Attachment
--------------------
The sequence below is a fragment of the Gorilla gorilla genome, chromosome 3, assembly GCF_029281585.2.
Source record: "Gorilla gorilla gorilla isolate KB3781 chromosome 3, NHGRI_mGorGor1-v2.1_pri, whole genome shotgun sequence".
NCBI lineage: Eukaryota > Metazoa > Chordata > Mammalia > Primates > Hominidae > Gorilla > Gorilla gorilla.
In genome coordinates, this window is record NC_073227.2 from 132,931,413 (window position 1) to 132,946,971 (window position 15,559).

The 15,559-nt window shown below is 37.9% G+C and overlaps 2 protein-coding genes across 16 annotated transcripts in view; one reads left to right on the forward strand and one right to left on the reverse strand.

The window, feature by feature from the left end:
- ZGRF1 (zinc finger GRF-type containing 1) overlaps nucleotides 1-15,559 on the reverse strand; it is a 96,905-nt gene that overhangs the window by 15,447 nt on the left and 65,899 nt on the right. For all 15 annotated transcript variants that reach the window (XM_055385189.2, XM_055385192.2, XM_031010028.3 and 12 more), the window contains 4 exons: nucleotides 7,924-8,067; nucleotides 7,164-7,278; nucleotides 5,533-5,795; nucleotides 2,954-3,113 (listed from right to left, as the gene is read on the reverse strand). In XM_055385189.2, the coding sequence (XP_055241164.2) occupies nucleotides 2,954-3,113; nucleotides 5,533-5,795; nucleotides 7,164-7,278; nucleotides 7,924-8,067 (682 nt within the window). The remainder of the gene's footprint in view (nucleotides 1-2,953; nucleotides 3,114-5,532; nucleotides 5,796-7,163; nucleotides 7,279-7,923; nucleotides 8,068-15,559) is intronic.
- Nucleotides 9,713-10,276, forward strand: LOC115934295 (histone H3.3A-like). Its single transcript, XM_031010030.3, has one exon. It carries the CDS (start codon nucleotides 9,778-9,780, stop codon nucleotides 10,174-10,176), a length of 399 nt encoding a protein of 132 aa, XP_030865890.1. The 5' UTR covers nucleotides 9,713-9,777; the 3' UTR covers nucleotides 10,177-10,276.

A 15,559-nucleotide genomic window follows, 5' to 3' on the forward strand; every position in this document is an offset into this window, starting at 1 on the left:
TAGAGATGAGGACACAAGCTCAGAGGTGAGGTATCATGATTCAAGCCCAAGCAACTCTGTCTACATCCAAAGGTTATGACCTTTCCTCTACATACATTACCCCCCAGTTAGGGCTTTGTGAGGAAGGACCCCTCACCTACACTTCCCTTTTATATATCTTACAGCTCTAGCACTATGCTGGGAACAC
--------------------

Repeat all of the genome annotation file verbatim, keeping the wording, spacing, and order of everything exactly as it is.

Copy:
The sequence below is a fragment of the Gorilla gorilla genome, chromosome 3, assembly GCF_029281585.2.
Source record: "Gorilla gorilla gorilla isolate KB3781 chromosome 3, NHGRI_mGorGor1-v2.1_pri, whole genome shotgun sequence".
NCBI lineage: Eukaryota > Metazoa > Chordata > Mammalia > Primates > Hominidae > Gorilla > Gorilla gorilla.
In genome coordinates, this window is record NC_073227.2 from 132,931,413 (window position 1) to 132,946,971 (window position 15,559).

The 15,559-nt window shown below is 37.9% G+C and overlaps 2 protein-coding genes across 16 annotated transcripts in view; one reads left to right on the forward strand and one right to left on the reverse strand.

The window, feature by feature from the left end:
- ZGRF1 (zinc finger GRF-type containing 1) overlaps nucleotides 1-15,559 on the reverse strand; it is a 96,905-nt gene that overhangs the window by 15,447 nt on the left and 65,899 nt on the right. For all 15 annotated transcript variants that reach the window (XM_055385189.2, XM_055385192.2, XM_031010028.3 and 12 more), the window contains 4 exons: nucleotides 7,924-8,067; nucleotides 7,164-7,278; nucleotides 5,533-5,795; nucleotides 2,954-3,113 (listed from right to left, as the gene is read on the reverse strand). In XM_055385189.2, the coding sequence (XP_055241164.2) occupies nucleotides 2,954-3,113; nucleotides 5,533-5,795; nucleotides 7,164-7,278; nucleotides 7,924-8,067 (682 nt within the window). The remainder of the gene's footprint in view (nucleotides 1-2,953; nucleotides 3,114-5,532; nucleotides 5,796-7,163; nucleotides 7,279-7,923; nucleotides 8,068-15,559) is intronic.
- Nucleotides 9,713-10,276, forward strand: LOC115934295 (histone H3.3A-like). Its single transcript, XM_031010030.3, has one exon. It carries the CDS (start codon nucleotides 9,778-9,780, stop codon nucleotides 10,174-10,176), a length of 399 nt encoding a protein of 132 aa, XP_030865890.1. The 5' UTR covers nucleotides 9,713-9,777; the 3' UTR covers nucleotides 10,177-10,276.

A 15,559-nucleotide genomic window follows, 5' to 3' on the forward strand; every position in this document is an offset into this window, starting at 1 on the left:
TAGAGATGAGGACACAAGCTCAGAGGTGAGGTATCATGATTCAAGCCCAAGCAACTCTGTCTACATCCAAAGGTTATGACCTTTCCTCTACATACATTACCCCCCAGTTAGGGCTTTGTGAGGAAGGACCCCTCACCTACACTTCCCTTTTATATATCTTACAGCTCTAGCACTATGCTGGGAACAC